But before that can happen, as a city we must decide how to assemble and prioritize the menu of potential behaviors we reward. That raises a deeper question: What are our values as a community? If there's to be an inclusive public conversation on this topic, now is the moment for it. (No such task force or town hall meeting is yet in the works.) Does the developer get to decide what to fund, and if not, who does? Which should earn more points on a matrix: Protecting the aquifer recharge zone, providing affordable housing, supporting artists and live music, or preserving our history and culture?
Ideally, we want it all.
It's no mystery what developers want – the rights to build taller, denser, cheaper, and faster. For the density-bonus tool to work, both sets of interests, public and private, must gain value equal to what they give. The process of crafting a density-bonus policy, in which Austin now is engaged, is all about finding that sweet spot.
Recommendations to Council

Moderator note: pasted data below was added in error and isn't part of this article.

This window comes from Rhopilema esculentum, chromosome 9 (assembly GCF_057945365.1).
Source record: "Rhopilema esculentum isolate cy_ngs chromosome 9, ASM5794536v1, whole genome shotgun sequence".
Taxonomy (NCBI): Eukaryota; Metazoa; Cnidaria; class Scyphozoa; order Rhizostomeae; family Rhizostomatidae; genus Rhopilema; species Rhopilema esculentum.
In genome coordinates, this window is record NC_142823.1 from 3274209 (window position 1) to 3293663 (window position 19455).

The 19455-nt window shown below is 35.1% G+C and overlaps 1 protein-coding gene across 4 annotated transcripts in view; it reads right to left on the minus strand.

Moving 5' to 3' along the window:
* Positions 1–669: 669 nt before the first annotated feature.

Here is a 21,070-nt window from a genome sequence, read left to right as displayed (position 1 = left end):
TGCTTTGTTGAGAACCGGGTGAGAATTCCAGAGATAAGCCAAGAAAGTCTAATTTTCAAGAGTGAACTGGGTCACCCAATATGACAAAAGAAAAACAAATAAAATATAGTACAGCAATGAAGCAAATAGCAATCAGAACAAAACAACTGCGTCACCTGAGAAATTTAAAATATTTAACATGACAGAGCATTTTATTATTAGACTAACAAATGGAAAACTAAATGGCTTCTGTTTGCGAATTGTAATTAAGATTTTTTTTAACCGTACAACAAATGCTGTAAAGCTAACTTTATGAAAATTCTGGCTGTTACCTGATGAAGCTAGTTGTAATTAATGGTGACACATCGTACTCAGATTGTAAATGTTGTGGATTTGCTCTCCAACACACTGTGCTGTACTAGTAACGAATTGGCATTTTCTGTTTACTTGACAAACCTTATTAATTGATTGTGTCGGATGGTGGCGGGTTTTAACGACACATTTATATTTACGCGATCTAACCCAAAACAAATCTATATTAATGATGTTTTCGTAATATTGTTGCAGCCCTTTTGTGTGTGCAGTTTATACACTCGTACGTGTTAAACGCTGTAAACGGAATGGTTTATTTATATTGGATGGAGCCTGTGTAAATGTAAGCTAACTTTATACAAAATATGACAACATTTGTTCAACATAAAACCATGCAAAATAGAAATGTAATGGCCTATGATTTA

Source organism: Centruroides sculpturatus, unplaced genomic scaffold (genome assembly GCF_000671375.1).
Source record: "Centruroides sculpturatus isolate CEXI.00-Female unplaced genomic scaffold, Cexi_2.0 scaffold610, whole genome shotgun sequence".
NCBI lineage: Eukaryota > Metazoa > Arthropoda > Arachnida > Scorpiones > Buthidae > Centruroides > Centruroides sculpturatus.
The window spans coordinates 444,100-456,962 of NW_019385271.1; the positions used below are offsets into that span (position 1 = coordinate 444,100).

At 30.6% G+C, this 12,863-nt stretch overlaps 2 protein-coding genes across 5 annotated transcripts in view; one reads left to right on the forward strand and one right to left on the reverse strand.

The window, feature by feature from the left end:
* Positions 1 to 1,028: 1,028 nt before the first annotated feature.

Last year, the City Council directed the Design Commission to recommend density bonus options. In the past several years, Downtown high-rise developers had been negotiating ad hoc exchanges of community benefits for neighborhood, commission, and council support of the variances needed to exceed existing entitlements. One early adopter was Constructive Ventures. On its Spring condominiums, the developer pledged to give $250,000 total for an affordable-housing fund and for park improvements along nearby Shoal Creek. This effectively countered Old West Austin Neighborhood Association opposition; Spring received variances at council to build a slender 400-foot tower on land zoned Downtown mixed use (which sets a 120-foot height limit). That $250,000 was also the magic figure for the variance-seeking CLB Partners condo tower, T. Stacy & Associates condo tower, and Gables Park Plaza; the Novare/Andrew Urban Downtown post office projects got additional height for $200,000. (Austin has probably been leaving money on the table; by contrast, the density models suggested at right would generate millions in value for the community.)